As San Francisco was invaded by well over 100,000 attendees to Salesforce’s annual Dreamforce conference, it was hard not to be overwhelmed. The sheer size of the crowds walking to and from the various venues throughout the city, plus the number of sessions (2700!), the festival atmosphere with bands, DJs, activities including a climbing wall, and name-brand speakers including Michelle Obama, Ashton Kutcher, Natalie Portman, Jenna Bush Hager, Barbara Pierce Bush, and more, made for a very different type of conference experience.
The theme of the event was the Fourth Industrial Revolution. In his keynote, Salesforce CEO Marc Benioff noted that we’ve moved from previous industrial revolutions powered by Steam, Electricity, and Computing, to the Fourth Industrial Revolution, where artificial intelligence, robotics, and the Internet of Things (IoT) are transforming the customer experience. We are now in the digital age, with analytics at the core, using real-time data to increase productivity and reduce costs. In this latest stage, everything is connected and everything is smart. This latest industrial revolution features things like AI, 3D printing, biotech, robotics, autonomous vehicles, nanotechnology, quantum computing, and IoT.
However, there’s currently a customer divide and 59% of companies lack fourth industrial revolution capabilities. Change agents within organizations, who Salesforce calls Trailblazers, can help their companies digitally transform. Benioff noted that all types of companies are using these technologies to transform in a variety of ways – there are even sensors in tires, which are connected to the network, so that “if a tire blows, everyone will know.”
As far as announcements, the key UCC and contact center announcements relate to Einstein, Lightning, and Quip (Salesforce’s new collaboration platform based on an acquisition). Most of the announcements centered around personalization and customization – myEinstein, myLightning, myTrailhead, mySalesforce – you get the idea. The goal is for every trailblazer to build and personalize capabilities for their environment. For example, companies can add their brand and content to the Trailhead training program with MyTrailhead.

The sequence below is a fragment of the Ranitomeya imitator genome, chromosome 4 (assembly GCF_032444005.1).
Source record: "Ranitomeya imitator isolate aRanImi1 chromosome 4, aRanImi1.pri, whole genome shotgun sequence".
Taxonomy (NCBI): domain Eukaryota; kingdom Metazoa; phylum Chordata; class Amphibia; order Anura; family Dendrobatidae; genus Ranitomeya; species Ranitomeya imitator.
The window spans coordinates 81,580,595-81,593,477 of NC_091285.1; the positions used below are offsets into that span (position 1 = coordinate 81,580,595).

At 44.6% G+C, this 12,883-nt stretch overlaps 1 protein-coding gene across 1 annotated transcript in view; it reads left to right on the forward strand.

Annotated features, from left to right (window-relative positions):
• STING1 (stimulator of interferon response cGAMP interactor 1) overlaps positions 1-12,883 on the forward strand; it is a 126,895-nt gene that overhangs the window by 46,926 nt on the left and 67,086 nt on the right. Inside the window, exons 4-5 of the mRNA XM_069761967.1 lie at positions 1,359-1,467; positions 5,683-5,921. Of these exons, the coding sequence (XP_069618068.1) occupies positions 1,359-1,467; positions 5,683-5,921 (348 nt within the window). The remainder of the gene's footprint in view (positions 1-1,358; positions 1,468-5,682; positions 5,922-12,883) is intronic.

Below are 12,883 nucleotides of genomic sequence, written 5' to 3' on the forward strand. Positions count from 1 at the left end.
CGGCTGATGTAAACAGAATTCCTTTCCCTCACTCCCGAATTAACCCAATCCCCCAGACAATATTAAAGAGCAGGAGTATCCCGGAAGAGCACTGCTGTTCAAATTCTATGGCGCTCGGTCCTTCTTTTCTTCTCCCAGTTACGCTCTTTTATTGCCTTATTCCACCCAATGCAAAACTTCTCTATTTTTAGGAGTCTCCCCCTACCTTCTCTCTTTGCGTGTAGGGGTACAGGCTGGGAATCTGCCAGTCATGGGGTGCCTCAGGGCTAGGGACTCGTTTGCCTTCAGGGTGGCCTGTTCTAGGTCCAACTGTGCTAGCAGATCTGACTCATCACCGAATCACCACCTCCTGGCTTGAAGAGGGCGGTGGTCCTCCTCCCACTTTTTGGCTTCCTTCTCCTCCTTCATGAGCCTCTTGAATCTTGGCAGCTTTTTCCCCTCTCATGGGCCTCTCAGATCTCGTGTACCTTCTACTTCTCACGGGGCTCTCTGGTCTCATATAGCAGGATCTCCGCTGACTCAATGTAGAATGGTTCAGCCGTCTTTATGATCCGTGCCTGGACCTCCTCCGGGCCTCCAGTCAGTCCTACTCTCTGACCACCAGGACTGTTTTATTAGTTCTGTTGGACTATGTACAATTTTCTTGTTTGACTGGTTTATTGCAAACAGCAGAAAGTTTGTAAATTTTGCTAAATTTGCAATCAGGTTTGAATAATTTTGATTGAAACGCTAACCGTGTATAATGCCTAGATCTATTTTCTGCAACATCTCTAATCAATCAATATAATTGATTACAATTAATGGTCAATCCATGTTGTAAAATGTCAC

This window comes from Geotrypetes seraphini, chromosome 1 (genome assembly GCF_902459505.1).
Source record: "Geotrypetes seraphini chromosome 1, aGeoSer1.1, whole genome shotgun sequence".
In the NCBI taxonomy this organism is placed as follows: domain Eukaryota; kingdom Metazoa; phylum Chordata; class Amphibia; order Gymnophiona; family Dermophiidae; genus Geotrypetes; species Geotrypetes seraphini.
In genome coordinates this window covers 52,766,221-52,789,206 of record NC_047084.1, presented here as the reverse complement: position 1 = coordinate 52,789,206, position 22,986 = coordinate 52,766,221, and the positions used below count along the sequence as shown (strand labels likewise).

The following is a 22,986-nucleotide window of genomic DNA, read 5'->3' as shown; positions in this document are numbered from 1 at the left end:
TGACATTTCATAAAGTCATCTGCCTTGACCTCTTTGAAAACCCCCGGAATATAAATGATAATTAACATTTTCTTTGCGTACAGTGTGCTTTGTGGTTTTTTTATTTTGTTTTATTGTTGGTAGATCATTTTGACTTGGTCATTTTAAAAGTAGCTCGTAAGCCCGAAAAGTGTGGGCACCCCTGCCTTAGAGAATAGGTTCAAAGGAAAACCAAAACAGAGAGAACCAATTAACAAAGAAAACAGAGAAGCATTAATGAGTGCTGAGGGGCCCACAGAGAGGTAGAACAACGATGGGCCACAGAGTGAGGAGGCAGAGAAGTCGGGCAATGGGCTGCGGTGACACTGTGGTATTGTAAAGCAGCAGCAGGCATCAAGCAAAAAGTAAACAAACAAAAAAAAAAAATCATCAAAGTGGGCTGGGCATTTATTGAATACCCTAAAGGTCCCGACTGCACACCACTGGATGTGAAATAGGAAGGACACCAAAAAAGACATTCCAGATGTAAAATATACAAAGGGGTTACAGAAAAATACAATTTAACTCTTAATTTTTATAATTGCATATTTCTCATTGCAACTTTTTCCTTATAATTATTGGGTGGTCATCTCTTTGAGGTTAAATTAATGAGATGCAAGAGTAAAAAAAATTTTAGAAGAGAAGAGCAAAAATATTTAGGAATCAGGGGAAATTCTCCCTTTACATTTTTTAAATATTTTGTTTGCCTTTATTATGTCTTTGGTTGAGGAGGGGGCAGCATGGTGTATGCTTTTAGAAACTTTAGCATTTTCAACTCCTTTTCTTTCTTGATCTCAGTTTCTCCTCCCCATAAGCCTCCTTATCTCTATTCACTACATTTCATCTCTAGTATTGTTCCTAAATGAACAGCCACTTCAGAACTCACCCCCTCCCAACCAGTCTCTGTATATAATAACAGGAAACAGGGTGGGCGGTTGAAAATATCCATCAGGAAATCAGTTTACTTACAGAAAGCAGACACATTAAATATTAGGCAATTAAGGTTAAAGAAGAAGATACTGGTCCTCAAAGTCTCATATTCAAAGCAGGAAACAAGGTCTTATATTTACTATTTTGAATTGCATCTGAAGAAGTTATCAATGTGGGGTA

Einstein AI – Bots and More
There were several announcements related to Salesforce Einstein, combining artificial intelligence with its CRM platform. Salesforce Einstein is “AI for CRM,” as shown below.
Salesforce introduced Einstein Bots, and added AI capabilities to its Service Cloud platform for customer service. AI is becoming a key part of Service Cloud, with Einstein used in various ways to help provide better service to customers.
As shown below, Service Cloud Einstein helps agents understand prioritize and solve cases, and includes a range of functionality – Einstein Answers, Einstein Bots, and Einstein Agent. As Gautam Vasudev, Sr. Director, Product Management Service Cloud, explained during a briefing, Einstein has two paths when it comes to Service Cloud – bots and case classification for things like language detection, next best offer, recommendations, etc. Einstein Bots are customer service bots and virtual agents within chat apps and websites to respond to customer-service interactions without using live agents until needed. Einstein Bots can be trained with historical service and CRM data to respond to common customer inquiries and resolve routine issues, and then handoff the interaction to live agents when needed. Einstein Bots are used by companies such as Adidas to power all of its service interactions and free up agents’ time.
I saw several demos of how Salesforce contact center vendor partners are using Salesforce’s Einstein AI capabilities to provide enhanced service functionality. For example, Five9 demonstrated how Einstein bots are used in the contact center as a part of an integrated service or sales solution.
Service Cloud – Lightning Up the Contact Center
Another area of interest for me was the Salesforce Service Cloud, used to “transform service and deliver customer success.” Service Cloud components include self service, field service, customer service, digital engagement, service analytics, Einstein Agent, Einstein Bots. Service Cloud provides what it calls “omnichannel routing,” to match cases to the agent with the best skill set to solve them. However, this refers only to digital interactions like chat, social, and email, not voice. Many contact center vendors integrate with Service Cloud to provide the voice capabilities using APIs or out-of-the-box integrations.
As Gautam Vasudev, Sr. Director, Product Management Service Cloud, told me, Salesforce offers what can be considered “routing lite,” enabling customers to get up and running quickly with Service Cloud Routing, leveraging its chat, email, and social channels. Salesforce currently supports Face Messenger, and in the future, will support real-time channels such as Apple Business Chat and Google. For more advanced routing needs, and for companies that have already invested in ACD platforms,